George A Romero's Dawn of the Dead

Dawn of the Dead

Dawn of the Dead

Dawn of the Dead

Dawn of the Dead

If you are new to the zombie sub-genre, and think that the recent DAWN OF THE DEAD (2004, d. Zack Snyder) was good, then you really need to see the original version as well. Made in 1978, George Romero's DAWN OF THE DEAD was a sequel to his own NIGHT OF THE LIVING DEAD, made 10 years earlier, and it inspired a whole generation of gory zombie films. He followed it up with DAY OF THE DEAD in 1985, but it was in Italy that the most interesting variations were produced, starting with Lucio Fulci's ZOMBIE FLESHEATERS in 1979. Italian horror maestro Dario Argento produced DAWN OF THE DEAD and collaborated on the soundtrack with elecro/prog-rockers Goblin.

DAWN OF THE DEAD depicts a National Emergency situation gripping the US as the zombie population grows at an inexplicable and alarming rate; they eat human flesh, and the people that they kill become zombies themselves. Two Philadelphia Police S.W.A.T. officers, a helicopter pilot and his TV reporter girlfriend escape the city and take refuge in an abandoned, suburban shopping mall after securing it following a series of brutal confrontations with the undead (gory special effects provided by Tom Savini). Their survival is threatened when a marauding private army of bikers leave a door open once more allowing the zombies access to the mall that they crave for, even after death.

The film can be seen both as a powerful apocalyptic critique on American consumer society, and a fast moving gory action film, with moments of great suspense and comedy. The combination of a S.W.A.T. team, thousands of zombies and an army of bikers are guaranteed to keep you at the edge of your seat for the duration of the movie. And if that isn't enough, Savini provides a multitude of unpleasant deaths; we see heads sheared by machetes and helicopter rotor blades, or blown to bits by bullets, limbs are amputated and, in true zombie/cannibal style, intestines are greedily devoured.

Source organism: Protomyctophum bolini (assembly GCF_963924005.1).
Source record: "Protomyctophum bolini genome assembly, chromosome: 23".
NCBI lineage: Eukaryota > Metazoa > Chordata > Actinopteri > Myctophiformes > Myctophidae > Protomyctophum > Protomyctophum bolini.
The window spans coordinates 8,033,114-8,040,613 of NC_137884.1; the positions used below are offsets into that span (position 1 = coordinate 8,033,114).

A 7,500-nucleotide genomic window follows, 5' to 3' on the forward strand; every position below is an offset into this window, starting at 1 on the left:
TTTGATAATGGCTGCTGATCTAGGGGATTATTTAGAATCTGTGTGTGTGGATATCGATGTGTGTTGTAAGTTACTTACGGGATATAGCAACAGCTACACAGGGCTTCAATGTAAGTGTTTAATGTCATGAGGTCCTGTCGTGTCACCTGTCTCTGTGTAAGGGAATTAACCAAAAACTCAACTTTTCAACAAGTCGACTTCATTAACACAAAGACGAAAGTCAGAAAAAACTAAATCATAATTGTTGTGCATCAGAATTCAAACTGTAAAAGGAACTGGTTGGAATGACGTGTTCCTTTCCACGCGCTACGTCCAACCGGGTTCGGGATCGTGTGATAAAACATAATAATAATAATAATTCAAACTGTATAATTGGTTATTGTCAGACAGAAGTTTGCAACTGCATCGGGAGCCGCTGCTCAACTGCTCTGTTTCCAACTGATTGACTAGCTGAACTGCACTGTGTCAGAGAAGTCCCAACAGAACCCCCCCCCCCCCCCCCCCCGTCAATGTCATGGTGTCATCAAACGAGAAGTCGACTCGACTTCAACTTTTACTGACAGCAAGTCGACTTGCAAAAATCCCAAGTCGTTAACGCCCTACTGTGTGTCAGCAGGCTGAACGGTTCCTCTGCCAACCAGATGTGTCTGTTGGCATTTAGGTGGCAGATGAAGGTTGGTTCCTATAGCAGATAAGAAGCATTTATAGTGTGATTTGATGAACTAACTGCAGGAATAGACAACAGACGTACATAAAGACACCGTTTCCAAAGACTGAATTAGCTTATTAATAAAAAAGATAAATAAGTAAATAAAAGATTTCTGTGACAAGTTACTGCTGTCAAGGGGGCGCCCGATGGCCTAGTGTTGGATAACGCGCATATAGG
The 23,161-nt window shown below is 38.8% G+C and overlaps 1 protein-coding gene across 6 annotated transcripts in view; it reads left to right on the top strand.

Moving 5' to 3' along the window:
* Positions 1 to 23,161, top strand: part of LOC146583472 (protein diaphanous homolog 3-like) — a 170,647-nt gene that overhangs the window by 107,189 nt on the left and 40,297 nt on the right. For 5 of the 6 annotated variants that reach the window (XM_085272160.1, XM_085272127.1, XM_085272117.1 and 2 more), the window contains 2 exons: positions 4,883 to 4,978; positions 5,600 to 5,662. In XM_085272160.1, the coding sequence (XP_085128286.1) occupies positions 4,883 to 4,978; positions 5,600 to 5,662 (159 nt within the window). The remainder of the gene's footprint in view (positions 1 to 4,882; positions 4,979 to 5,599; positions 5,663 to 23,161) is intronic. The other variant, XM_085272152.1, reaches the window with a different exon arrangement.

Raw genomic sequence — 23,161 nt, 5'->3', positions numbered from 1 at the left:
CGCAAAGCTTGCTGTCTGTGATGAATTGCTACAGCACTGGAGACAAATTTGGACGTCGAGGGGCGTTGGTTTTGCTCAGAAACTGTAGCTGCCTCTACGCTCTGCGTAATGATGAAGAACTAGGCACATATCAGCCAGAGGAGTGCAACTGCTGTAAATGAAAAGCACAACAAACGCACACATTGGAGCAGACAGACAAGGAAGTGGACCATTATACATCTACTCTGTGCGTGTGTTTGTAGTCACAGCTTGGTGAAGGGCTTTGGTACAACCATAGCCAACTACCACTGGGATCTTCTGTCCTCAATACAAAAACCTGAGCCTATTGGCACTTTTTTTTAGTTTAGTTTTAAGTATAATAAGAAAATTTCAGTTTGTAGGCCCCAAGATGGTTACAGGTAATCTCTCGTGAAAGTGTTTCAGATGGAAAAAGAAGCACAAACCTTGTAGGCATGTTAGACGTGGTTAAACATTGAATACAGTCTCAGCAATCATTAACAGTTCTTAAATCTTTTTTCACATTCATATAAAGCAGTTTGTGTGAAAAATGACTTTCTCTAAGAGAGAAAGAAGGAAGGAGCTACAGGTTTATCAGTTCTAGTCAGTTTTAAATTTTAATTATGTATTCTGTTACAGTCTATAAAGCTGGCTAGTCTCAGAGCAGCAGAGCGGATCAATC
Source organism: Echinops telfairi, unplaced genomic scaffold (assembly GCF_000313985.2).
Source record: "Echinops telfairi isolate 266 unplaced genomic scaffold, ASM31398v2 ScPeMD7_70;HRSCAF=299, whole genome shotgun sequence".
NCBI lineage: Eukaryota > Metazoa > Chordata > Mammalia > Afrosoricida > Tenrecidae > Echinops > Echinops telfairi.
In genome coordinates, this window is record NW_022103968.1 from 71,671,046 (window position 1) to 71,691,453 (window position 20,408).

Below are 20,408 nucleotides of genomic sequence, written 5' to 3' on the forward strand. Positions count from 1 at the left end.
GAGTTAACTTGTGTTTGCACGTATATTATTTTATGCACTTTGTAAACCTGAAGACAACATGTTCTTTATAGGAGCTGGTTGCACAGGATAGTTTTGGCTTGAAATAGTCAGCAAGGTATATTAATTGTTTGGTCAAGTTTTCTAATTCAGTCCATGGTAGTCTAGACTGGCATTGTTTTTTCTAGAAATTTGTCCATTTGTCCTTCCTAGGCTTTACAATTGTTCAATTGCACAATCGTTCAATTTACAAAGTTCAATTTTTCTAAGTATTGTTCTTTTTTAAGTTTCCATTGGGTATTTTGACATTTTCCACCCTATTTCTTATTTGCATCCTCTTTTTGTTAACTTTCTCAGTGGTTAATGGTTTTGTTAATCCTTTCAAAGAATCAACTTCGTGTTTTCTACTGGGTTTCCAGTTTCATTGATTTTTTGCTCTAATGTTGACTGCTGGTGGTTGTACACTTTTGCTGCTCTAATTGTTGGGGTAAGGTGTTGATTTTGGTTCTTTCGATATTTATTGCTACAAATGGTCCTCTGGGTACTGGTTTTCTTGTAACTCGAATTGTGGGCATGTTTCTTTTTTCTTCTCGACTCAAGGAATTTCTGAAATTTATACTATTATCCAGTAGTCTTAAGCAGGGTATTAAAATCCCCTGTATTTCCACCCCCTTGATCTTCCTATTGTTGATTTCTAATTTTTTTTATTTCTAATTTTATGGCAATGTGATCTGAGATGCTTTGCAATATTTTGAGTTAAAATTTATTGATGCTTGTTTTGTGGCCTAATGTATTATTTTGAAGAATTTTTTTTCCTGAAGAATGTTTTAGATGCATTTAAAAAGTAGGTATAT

This DVD features the uncut director's version of the film presented in its original widescreen format.

Essential viewing.

Original promotional photographs here.

Features

Anamorphic 16:9 widescreen presentation
A brand new 75m documentary "The Dead Will Walk"
Audio commentary by director George A. Romero, special effects artist Tom Savini and assistant director Chris Romero Audio commentary by producer Richard P. Rubenstein
B biographies (Gaylen Ross, David Emge, Ken Foree, Scott H. Reiniger and George A. Romero)
Photo gallery
Theatrical trailers
Radio spots
Original reviews
Dolby 2.0 and optional Dolby 5.1 audio
Scene selection